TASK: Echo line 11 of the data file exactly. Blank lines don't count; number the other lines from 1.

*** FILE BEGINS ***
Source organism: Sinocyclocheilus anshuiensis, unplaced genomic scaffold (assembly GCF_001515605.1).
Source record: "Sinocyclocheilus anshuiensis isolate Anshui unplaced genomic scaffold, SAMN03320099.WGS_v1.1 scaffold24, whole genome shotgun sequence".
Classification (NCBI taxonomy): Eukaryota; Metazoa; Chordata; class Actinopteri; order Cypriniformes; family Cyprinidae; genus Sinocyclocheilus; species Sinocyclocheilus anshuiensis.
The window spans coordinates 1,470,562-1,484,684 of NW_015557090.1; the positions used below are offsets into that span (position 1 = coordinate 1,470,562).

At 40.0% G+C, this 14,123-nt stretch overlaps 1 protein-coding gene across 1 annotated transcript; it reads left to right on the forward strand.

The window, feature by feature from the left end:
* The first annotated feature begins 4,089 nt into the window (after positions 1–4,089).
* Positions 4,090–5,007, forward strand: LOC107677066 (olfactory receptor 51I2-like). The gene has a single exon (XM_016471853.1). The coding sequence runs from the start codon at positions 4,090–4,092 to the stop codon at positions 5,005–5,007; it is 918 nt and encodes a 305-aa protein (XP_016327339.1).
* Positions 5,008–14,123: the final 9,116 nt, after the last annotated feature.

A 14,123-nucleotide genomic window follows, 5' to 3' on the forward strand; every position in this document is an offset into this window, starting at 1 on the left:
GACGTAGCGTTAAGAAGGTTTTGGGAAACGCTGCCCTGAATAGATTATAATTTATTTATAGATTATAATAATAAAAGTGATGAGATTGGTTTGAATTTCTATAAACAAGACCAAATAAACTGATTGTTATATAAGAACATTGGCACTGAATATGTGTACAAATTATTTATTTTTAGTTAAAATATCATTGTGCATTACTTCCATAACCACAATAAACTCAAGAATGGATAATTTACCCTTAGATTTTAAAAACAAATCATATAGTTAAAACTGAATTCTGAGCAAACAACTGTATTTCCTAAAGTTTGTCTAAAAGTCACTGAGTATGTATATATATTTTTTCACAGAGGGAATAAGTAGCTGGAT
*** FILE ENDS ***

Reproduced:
GACGTAGCGTTAAGAAGGTTTTGGGAAACGCTGCCCTGAATAGATTATAATTTATTTATAGATTATAATAATAAAAGTGATGAGATTGGTTTGAATTTCTATAAACAAGACCAAATAAACTGATTGTTATATAAGAACATTGGCACTGAATATGTGTACAAATTATTTATTTTTAGTTAAAATATCATTGTGCATTACTTCCATAACCACAATAAACTCAAGAATGGATAATTTACCCTTAGATTTTAAAAACAAATCATATAGTTAAAACTGAATTCTGAGCAAACAACTGTATTTCCTAAAGTTTGTCTAAAAGTCACTGAGTATGTATATATATTTTTTCACAGAGGGAATAAGTAGCTGGAT